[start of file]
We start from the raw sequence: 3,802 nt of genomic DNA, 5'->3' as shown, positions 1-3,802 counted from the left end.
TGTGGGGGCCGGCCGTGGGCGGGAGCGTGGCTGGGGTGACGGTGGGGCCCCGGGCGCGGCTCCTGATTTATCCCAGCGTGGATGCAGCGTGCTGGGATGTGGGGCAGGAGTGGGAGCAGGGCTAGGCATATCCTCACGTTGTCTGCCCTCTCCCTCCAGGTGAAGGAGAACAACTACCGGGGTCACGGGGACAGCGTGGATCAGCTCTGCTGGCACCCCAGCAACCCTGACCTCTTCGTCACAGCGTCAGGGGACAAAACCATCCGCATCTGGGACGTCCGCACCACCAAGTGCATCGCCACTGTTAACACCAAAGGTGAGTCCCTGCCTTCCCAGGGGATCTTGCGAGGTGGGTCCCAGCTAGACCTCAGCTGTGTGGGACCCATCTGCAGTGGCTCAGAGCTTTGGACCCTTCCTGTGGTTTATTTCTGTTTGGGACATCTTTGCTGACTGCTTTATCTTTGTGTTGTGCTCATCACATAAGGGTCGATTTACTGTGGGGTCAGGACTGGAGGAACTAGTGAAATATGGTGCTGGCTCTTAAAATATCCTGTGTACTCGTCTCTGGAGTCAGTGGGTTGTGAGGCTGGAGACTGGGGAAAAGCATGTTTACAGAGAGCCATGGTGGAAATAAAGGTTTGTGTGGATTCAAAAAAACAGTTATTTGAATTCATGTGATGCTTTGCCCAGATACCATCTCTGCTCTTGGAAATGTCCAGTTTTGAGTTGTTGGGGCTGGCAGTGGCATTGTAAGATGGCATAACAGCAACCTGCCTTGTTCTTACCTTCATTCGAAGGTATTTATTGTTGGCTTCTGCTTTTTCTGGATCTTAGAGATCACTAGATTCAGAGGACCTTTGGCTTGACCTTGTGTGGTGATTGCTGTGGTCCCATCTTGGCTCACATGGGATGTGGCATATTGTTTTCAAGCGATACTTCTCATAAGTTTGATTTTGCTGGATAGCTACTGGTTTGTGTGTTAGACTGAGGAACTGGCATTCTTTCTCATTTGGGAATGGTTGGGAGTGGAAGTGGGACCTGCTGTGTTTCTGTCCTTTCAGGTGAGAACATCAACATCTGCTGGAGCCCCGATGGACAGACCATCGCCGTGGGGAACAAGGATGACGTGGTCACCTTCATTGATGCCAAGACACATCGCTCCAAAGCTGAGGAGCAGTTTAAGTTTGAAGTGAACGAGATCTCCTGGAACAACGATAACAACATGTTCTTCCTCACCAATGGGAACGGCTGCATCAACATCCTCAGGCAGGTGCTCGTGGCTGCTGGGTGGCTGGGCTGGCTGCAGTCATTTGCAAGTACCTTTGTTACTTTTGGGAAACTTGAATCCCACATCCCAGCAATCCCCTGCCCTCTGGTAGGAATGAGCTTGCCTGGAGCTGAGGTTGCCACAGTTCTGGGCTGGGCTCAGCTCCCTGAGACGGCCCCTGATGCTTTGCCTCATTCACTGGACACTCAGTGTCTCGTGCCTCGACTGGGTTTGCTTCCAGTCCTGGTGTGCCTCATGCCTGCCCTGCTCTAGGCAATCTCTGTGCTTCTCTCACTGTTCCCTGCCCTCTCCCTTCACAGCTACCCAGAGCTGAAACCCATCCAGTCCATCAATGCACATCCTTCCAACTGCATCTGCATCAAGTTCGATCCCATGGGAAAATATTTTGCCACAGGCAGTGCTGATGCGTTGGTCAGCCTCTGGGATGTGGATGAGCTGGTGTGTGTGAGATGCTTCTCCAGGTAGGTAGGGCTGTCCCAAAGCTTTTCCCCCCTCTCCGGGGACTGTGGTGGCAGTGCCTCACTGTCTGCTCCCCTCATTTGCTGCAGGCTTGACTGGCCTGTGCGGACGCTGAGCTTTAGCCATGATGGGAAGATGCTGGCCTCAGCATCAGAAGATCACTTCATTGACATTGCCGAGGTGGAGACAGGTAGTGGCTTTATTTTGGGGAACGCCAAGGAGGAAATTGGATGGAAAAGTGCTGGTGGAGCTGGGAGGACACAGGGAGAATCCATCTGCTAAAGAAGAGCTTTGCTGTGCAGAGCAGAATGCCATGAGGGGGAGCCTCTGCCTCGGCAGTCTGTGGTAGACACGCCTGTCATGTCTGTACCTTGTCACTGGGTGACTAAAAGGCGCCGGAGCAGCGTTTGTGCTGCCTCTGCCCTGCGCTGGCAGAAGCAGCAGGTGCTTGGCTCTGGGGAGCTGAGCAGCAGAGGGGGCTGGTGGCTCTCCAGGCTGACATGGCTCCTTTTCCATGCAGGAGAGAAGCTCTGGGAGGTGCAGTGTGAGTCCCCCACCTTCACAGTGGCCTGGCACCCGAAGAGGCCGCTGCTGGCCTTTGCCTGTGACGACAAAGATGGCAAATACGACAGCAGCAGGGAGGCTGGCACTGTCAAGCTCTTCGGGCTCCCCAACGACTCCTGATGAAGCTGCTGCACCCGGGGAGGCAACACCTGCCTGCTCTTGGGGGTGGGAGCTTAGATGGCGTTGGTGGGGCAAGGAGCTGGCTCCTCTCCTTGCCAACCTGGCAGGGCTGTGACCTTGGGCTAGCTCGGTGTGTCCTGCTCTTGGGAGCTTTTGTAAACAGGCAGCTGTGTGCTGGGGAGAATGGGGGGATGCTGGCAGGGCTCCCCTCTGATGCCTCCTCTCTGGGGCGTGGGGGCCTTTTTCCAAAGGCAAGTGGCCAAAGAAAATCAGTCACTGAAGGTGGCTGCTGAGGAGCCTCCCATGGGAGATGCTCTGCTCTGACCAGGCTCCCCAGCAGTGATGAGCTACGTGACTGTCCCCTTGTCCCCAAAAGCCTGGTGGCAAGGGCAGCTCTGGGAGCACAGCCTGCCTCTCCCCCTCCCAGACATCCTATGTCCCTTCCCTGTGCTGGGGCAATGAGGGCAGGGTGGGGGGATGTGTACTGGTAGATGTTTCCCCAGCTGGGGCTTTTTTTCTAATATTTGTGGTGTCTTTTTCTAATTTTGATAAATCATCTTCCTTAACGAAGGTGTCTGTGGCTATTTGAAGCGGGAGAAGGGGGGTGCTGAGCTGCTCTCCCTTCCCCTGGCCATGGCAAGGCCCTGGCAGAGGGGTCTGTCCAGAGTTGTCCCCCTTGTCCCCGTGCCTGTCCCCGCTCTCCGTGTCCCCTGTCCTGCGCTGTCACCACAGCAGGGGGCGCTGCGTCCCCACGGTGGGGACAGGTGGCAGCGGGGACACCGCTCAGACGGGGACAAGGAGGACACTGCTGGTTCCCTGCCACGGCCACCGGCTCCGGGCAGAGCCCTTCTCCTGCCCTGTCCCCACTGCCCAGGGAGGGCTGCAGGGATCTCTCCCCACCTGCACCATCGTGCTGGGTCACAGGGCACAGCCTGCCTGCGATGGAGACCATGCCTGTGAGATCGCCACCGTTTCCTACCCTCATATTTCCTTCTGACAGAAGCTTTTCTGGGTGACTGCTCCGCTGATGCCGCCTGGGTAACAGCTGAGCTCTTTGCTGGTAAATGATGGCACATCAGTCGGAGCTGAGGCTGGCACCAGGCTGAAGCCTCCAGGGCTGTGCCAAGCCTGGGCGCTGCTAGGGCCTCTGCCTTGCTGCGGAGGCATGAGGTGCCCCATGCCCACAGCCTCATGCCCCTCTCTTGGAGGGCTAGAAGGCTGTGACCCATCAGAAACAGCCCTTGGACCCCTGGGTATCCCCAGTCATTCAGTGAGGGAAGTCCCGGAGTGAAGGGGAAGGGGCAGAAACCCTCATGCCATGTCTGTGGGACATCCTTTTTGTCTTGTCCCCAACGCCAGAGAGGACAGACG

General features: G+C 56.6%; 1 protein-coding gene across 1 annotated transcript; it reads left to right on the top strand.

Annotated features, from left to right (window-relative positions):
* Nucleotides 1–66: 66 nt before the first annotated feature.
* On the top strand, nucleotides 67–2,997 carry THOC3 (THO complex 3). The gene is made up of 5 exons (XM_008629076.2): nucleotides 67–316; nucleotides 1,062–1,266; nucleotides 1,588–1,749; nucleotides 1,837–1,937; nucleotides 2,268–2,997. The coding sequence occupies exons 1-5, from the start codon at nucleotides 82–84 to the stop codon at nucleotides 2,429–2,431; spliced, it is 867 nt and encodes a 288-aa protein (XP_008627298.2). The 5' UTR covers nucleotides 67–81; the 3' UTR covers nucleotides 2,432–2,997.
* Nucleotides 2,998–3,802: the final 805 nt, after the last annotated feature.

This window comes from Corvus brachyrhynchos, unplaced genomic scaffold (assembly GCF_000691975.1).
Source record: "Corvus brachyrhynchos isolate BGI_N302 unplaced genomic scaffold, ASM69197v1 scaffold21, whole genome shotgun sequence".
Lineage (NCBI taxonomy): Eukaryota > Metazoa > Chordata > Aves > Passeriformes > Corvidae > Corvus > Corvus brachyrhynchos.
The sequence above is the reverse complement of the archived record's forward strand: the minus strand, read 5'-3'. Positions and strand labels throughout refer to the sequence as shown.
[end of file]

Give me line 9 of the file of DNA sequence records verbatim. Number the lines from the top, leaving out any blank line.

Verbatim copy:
Source record: "Corvus brachyrhynchos isolate BGI_N302 unplaced genomic scaffold, ASM69197v1 scaffold21, whole genome shotgun sequence".